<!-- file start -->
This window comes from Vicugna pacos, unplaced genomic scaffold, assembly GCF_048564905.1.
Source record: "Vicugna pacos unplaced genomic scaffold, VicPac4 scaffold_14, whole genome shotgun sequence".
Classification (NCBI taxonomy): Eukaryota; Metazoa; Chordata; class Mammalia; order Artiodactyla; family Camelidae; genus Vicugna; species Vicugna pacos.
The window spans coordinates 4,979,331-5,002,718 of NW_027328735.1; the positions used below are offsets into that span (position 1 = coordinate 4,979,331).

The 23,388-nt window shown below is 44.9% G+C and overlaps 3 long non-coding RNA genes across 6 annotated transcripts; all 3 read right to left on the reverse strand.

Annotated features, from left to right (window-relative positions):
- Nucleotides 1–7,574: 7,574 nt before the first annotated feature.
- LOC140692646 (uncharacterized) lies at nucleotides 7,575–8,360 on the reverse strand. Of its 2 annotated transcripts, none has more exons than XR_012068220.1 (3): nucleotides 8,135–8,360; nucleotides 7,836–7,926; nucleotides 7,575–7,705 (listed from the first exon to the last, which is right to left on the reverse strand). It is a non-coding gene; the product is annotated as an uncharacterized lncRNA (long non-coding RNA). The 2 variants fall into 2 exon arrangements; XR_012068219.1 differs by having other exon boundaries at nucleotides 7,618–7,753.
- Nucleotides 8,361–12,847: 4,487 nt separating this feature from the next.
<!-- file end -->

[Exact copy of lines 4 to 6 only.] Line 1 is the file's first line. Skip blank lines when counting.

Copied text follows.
The window spans coordinates 4,979,331-5,002,718 of NW_027328735.1; the positions used below are offsets into that span (position 1 = coordinate 4,979,331).

The 23,388-nt window shown below is 44.9% G+C and overlaps 3 long non-coding RNA genes across 6 annotated transcripts; all 3 read right to left on the reverse strand.

Annotated features, from left to right (window-relative positions):